Moving the HR agenda from the back office to the boardroom remains the biggest professional hurdle facing the discipline, according to new research commissioned by Hyland Software, a leading specialist in transactional electronic content management (ECM).
The comprehensive study included the results of a global survey which questioned over 200 professionals working across a range of business functions, including HR. Almost all (91 per cent) of those polled agreed that ‘the biggest challenge for HR in most organisations will be to bridge the gap from a transactional function to a strategic business partner.’
Meanwhile, the rest of the research painted a clear picture of the HR function facing an extended period of rapid change and transition as it seeks to align more closely with the business, at a time when the nature of work itself is becoming more complex with an increasingly international, cross-generational, multi-partner and technologically-dependent design for many work activities.
A ‘lack of business and strategic vision’ was identified by 46 per cent of respondents as being the most important factor which could prevent the HR function delivering effective strategic solutions to the business over the next decade. The same number identified the ‘failure to attract, develop, retain and reward suitable talent at all levels’ as a potential barrier to boardroom influence.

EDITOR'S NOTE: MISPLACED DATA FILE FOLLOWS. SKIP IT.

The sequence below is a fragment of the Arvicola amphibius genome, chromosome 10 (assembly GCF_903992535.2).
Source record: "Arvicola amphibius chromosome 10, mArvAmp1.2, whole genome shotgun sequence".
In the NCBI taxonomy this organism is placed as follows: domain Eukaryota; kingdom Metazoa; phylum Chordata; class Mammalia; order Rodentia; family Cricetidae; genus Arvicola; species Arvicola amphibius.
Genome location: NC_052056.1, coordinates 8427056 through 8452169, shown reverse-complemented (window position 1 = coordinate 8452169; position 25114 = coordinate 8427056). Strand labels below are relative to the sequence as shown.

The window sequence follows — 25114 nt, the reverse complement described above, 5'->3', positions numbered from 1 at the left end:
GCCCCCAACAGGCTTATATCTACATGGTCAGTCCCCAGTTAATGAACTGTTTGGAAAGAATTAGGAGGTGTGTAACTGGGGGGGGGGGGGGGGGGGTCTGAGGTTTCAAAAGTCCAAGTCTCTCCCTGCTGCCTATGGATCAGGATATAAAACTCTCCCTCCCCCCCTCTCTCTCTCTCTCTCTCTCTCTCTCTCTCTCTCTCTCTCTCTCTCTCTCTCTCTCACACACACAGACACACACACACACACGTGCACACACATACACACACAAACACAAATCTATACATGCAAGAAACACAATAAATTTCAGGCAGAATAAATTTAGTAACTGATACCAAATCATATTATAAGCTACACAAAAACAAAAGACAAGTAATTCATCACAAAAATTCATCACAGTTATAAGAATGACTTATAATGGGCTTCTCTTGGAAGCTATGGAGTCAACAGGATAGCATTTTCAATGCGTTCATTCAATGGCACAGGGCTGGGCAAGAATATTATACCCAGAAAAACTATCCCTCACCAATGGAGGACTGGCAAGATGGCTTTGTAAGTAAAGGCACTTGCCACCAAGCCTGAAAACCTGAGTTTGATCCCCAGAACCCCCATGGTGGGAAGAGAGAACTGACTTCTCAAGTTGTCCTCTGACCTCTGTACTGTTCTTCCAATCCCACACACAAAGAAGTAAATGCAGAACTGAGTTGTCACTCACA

“This new research clearly shows that while there are – and will continue to be – many global HR issues that are crucial to the boardroom agenda, HR departments must consider the practical steps needed to build deeper strategic insight and drive closer business alignment,” said Mark Greatorex, director, Hyland Software.
“Yet the speed with which such activities are initiated means that HR must also look at its own effectiveness in terms of service delivery, speed of response, process execution, workflow automation and cost control.”
Other key findings from the research included the impact of emerging markets, the shift towards ‘work swarms’ comprising temporary teams of workers and the predicted growing importance for recruiters of social media influence.